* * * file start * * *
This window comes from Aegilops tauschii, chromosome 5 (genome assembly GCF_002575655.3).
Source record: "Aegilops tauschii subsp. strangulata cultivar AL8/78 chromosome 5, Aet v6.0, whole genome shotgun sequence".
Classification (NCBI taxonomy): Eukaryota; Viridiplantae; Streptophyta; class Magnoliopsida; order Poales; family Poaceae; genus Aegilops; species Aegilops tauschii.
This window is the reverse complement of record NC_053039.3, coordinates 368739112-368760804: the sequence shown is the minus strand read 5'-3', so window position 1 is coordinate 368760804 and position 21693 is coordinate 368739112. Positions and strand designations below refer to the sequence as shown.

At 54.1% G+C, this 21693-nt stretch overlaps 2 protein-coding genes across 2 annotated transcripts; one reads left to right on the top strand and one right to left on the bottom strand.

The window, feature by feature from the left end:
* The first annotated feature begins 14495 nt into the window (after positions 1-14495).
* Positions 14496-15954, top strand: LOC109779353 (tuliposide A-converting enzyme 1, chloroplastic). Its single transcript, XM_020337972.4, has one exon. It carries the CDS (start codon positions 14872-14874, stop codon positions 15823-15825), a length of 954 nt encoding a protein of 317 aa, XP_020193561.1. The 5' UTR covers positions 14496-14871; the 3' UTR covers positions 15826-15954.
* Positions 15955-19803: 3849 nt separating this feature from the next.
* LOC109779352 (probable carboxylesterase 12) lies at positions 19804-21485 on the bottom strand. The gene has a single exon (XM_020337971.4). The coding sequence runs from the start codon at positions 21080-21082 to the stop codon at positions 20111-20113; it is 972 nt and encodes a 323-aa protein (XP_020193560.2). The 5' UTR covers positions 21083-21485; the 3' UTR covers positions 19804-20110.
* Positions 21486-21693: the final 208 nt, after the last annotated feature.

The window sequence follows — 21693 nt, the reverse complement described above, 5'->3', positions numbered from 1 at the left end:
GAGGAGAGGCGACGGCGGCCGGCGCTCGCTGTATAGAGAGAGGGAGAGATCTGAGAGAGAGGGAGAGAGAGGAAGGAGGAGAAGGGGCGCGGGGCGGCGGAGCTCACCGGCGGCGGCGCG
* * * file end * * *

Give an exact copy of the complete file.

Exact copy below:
This window comes from Aegilops tauschii, chromosome 5 (genome assembly GCF_002575655.3).
Source record: "Aegilops tauschii subsp. strangulata cultivar AL8/78 chromosome 5, Aet v6.0, whole genome shotgun sequence".
Classification (NCBI taxonomy): Eukaryota; Viridiplantae; Streptophyta; class Magnoliopsida; order Poales; family Poaceae; genus Aegilops; species Aegilops tauschii.
This window is the reverse complement of record NC_053039.3, coordinates 368739112-368760804: the sequence shown is the minus strand read 5'-3', so window position 1 is coordinate 368760804 and position 21693 is coordinate 368739112. Positions and strand designations below refer to the sequence as shown.

At 54.1% G+C, this 21693-nt stretch overlaps 2 protein-coding genes across 2 annotated transcripts; one reads left to right on the top strand and one right to left on the bottom strand.

The window, feature by feature from the left end:
* The first annotated feature begins 14495 nt into the window (after positions 1-14495).
* Positions 14496-15954, top strand: LOC109779353 (tuliposide A-converting enzyme 1, chloroplastic). Its single transcript, XM_020337972.4, has one exon. It carries the CDS (start codon positions 14872-14874, stop codon positions 15823-15825), a length of 954 nt encoding a protein of 317 aa, XP_020193561.1. The 5' UTR covers positions 14496-14871; the 3' UTR covers positions 15826-15954.
* Positions 15955-19803: 3849 nt separating this feature from the next.
* LOC109779352 (probable carboxylesterase 12) lies at positions 19804-21485 on the bottom strand. The gene has a single exon (XM_020337971.4). The coding sequence runs from the start codon at positions 21080-21082 to the stop codon at positions 20111-20113; it is 972 nt and encodes a 323-aa protein (XP_020193560.2). The 5' UTR covers positions 21083-21485; the 3' UTR covers positions 19804-20110.
* Positions 21486-21693: the final 208 nt, after the last annotated feature.

The window sequence follows — 21693 nt, the reverse complement described above, 5'->3', positions numbered from 1 at the left end:
GAGGAGAGGCGACGGCGGCCGGCGCTCGCTGTATAGAGAGAGGGAGAGATCTGAGAGAGAGGGAGAGAGAGGAAGGAGGAGAAGGGGCGCGGGGCGGCGGAGCTCACCGGCGGCGGCGCG